My Scout troup meets every two weeks at the Scout Centre in Pak Sha Wan. Our hall meetings have seen us get up to many things, from putting up tents blindfolded to learning how to tie a bowline around your waist with one arm — in case you are ever stuck down a well and you lost an arm on the way! We work towards activity badges that include anything from Backwoods Cooking and Camping to Photography and Meteorology. This term we are working on the Animal Care Badge and a local vet, as well as one of the dog rescue charities, will be coming to visit us.
Outside of the hall on the weekends we hike in the bush, camp in the jungle, cook in the wild, go stream trekking, swim in rock pool and hire bikes. In the future we plan to windsurf, kayak and rock climb. The Scouts not only learn to ‘survive’ in the ‘wild’, but also learn to be caring and considerate citizens who are prepared for anything. Scouts promise to be courageous in all difficulties and they learn to overcome fears, take risks and manage situations that don’t always go as planned.
Last year we went to the Lake District in the UK for our very first Overseas Expedition. I intend to organise an expedition every year and this Easter we’ll be going to Nepal for eight days. We will be paddling, canyoning, camping and of course, trekking. We intend to visit a friend of mine, Douglas Maclagan, who set up the Child Welfare Scheme (CWS) in 1997 after a life-changing experience on a trip to Nepal. The charity is registered in Hong Kong but Douglas now lives in Pokhara full-time and is their ‘man on the ground’. CWS tirelessly provides protection, education, healthcare and opportunities to disadvantaged children and their families.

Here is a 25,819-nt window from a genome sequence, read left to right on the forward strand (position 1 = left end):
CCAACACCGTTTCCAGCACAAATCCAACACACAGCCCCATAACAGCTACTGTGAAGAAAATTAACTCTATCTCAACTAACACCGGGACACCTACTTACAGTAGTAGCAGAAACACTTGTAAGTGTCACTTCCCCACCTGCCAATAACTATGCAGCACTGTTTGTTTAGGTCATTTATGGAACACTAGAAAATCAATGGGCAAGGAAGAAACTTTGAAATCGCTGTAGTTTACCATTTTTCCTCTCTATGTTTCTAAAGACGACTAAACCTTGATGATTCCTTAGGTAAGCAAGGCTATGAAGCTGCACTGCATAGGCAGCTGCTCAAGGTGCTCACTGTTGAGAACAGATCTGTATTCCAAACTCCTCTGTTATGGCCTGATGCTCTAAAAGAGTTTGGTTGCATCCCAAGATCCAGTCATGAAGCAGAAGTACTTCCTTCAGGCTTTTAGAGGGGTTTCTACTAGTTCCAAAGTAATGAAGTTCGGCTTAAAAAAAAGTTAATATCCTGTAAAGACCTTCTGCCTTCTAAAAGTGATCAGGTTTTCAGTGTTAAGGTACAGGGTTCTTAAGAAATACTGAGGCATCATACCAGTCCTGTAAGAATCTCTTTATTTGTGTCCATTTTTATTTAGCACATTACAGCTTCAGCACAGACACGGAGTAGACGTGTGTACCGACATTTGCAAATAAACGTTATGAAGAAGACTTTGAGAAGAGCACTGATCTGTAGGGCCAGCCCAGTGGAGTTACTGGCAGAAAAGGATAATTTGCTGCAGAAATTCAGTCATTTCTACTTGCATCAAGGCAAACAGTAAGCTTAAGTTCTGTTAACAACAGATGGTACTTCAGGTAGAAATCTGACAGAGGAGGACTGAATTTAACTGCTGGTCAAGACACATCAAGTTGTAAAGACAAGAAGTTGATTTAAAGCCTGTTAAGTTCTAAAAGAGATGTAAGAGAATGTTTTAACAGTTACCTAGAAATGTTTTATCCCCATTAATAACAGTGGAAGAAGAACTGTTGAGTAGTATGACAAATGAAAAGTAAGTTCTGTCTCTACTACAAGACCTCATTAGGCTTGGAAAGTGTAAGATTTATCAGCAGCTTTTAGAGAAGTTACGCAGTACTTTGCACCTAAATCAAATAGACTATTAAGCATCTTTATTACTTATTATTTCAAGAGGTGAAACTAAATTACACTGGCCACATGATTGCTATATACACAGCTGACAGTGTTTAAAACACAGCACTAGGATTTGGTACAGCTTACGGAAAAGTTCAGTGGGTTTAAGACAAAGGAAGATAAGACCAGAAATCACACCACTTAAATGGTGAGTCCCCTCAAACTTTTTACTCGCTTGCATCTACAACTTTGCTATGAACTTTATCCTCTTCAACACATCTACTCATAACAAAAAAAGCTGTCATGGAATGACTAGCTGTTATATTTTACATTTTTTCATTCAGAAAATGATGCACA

Over the next few weeks the 299th E.K. Scouts and Leaders will be training in the hills of Hong Kong, hiking 50km, over three separate hikes. We are asking people to sponsor the Troop and all the money will go directly to CWS. You can help CWS by donating to our Just Giving page https://www.justgiving.com/fundraising/299Scouts Any donations will be greatly received.
If you are Sai Kung based you can email Tara on firstname.lastname@example.org. Otherwise, there are a small number of English-speaking Scout troops dotted throughout the territory, from Discovery Bay to Beacon Hill, Stanley and a few more on Hong Kong Island. To get in touch, you should contact email@example.com. For a Cantonese-speaking troop, you can email firstname.lastname@example.org.